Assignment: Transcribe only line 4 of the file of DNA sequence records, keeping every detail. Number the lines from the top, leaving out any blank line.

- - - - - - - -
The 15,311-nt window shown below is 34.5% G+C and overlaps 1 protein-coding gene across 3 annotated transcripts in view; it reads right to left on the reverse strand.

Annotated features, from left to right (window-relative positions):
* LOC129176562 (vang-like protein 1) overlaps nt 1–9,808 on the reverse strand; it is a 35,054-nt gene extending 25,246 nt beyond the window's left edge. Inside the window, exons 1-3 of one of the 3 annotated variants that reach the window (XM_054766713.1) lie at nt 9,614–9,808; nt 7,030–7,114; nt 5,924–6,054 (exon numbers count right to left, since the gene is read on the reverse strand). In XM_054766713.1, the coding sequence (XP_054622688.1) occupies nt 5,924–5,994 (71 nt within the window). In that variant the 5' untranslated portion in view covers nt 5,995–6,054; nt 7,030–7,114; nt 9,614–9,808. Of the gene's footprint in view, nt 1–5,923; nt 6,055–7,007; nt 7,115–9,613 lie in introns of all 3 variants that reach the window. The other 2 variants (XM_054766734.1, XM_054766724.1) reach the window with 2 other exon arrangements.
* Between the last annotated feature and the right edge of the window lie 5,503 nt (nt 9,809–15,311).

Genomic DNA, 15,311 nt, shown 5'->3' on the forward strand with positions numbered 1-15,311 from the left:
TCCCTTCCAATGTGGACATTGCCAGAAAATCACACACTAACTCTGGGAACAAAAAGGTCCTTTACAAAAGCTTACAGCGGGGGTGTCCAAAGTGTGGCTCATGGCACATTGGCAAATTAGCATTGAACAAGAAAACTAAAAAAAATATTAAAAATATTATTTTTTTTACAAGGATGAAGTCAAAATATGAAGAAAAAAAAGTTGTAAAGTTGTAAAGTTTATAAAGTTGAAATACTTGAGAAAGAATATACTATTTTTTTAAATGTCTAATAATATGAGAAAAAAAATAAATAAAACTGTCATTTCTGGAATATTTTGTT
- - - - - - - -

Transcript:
* Between the last annotated feature and the right edge of the window lie 5,503 nt (nt 9,809–15,311).